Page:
Developing And Using Public-Private Data Standards For Employment and Earnings Records
Developing and Using Public-Private Data Standards for Employment and Earnings Records
The U.S. Chamber of Commerce Foundation (Chamber Foundation) and the T3 Innovation Network (T3 Network) recently partnered with the HR Open Standards Consortium (HR Open) to develop public-private open data standards for employment and earnings records. Employers use these records in business planning and managing their human resources and report them to federal and state governments, including state Unemployment Insurance (UI) systems. The HR Open standards establish common definitions, clarify data relationships, and provide guidance for employers and their human resources (HR) technology service providers on maintaining and reporting the records, and for government agencies on establishing reporting requirements and data collection systems. This information is provided through a conceptual data model and data dictionary. These standards also provide more technical schema and other documentation to assist in the implementation of the standards. These standards are designed for use in reducing data reporting costs for employers and government and improving labor market information. The Chamber Foundation and T3 Network also partnered with the National Association of State Workforce Agencies (NASWA) to assist in engaging states and other stakeholders in developing and reviewing the standards and exploring their applications for enhancing state UI wage records and improving labor market information.
Working with the T3 Network, HR Open developed the standards for employment and earnings records based on employer and government use cases and a comprehensive review of federal government reporting requirements, as well as selected state reports, including state UI wage record reporting. These standards also address the major data priorities of states considering expanding or enhancing the UI wage records (e.g., occupation, work location, work hours).
These standards offer substantial potential benefits to employers, government, and other stakeholders. The standards have the potential to reduce reporting and data collection costs and improve data quality. They also address some of the most critical data needed for improving the labor market information used by businesses, workers, policy makers, and the general public. However, these potential benefits need to be weighed against potential implementation issues and costs, including the initial changes in employer human resource information systems and reporting systems, government data collection systems, and additional state administrative costs resulting from the additional data requirements for improving labor market information.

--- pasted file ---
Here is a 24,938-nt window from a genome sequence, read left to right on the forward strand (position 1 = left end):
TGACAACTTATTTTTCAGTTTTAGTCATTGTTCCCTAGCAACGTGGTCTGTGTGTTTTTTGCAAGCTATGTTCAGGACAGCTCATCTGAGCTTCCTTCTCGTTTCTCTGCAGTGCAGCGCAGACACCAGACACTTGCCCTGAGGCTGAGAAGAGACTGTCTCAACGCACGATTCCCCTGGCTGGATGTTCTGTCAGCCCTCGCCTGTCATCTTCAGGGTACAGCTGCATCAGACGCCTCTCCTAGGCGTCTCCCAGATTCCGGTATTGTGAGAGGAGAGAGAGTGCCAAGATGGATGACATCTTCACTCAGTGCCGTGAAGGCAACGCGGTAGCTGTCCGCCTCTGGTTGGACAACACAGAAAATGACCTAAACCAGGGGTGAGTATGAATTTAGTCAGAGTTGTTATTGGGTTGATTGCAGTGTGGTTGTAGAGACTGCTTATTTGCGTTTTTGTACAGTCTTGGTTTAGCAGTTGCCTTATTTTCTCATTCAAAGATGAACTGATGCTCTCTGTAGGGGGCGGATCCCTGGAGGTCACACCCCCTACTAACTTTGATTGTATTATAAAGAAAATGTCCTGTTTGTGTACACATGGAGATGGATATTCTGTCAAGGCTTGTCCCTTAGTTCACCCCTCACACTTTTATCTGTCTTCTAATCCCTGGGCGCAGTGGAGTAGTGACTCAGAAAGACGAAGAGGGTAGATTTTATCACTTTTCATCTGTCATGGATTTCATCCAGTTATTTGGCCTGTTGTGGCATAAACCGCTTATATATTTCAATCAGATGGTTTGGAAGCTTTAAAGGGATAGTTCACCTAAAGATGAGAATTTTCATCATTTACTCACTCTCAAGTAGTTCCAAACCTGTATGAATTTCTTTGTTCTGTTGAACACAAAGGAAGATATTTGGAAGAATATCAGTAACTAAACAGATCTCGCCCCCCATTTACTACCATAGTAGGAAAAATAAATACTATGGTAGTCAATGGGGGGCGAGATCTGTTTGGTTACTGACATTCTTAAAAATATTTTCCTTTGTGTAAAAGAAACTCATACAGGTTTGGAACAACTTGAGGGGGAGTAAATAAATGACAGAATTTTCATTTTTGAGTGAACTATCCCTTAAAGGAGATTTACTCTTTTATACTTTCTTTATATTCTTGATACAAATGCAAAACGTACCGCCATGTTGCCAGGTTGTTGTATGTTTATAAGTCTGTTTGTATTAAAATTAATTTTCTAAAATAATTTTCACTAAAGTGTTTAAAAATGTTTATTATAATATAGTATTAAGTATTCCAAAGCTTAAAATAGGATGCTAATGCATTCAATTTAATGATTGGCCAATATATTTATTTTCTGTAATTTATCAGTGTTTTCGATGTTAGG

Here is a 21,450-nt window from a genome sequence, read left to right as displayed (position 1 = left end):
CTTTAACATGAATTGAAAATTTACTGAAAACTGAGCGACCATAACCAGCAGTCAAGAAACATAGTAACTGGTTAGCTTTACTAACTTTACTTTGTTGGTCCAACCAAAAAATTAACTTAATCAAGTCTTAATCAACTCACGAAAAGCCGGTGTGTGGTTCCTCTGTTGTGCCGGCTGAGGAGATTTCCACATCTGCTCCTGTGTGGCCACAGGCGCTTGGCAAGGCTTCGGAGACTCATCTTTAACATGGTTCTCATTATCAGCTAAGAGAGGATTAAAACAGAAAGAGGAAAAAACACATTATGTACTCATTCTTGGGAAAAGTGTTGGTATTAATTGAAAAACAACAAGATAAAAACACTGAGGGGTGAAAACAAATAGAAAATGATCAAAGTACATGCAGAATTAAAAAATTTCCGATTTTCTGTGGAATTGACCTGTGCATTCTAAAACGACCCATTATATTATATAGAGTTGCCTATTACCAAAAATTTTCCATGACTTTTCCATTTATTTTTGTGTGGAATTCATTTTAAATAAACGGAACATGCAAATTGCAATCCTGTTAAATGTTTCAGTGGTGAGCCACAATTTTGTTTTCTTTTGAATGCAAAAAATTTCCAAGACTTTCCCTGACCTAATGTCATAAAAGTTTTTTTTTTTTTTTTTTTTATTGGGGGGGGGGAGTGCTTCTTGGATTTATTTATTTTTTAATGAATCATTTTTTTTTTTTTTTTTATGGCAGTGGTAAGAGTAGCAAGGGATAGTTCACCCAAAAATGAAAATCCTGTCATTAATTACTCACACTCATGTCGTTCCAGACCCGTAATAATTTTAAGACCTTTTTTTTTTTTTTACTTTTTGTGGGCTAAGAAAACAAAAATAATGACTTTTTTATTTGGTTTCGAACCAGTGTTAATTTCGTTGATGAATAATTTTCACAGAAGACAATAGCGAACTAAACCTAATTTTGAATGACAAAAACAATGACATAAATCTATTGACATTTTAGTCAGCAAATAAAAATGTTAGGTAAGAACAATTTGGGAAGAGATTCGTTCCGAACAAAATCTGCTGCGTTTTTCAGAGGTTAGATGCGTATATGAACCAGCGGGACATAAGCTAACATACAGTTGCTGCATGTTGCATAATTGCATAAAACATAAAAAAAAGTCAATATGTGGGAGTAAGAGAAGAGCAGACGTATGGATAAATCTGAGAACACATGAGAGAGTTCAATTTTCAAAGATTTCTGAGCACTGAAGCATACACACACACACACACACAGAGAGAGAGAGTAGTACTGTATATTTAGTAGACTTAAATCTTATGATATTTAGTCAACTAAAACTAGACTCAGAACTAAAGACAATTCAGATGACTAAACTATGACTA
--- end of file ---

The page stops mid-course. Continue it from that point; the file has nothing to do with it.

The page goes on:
Reducing reporting and data collection costs while improving labor market information can best be achieved by reducing the number of government reports and the variability in government reporting requirements. One promising starting point for using these HR Open standards would be a collaborative state approach for enhancing state UI wage records that would reduce variability in state UI reporting requirements and reduce the need for some federal reporting. Taking this approach, interested states would work together with employers and HR technology service providers as well as federal agencies to further develop and use HR Open standards for establishing common state UI wage record reporting requirements. States would also develop and use more efficient systems for collecting and sharing data based on these requirements and other public-private standards, collaborate in developing innovative labor market information products and services for employers and government, and explore data sharing among federal and state agencies to further reduce overall reporting costs for employment and earnings data based on enhanced state UI wage records.
To be successful, this public-private approach will require strong employer leadership in working cooperatively with interested states and other public and private stakeholders. As a result, the next steps should be for the Chamber Foundation to work with employers, HR Open, HR technology service providers, states, federal agencies, and other stakeholders to further explore this approach and implementation strategies.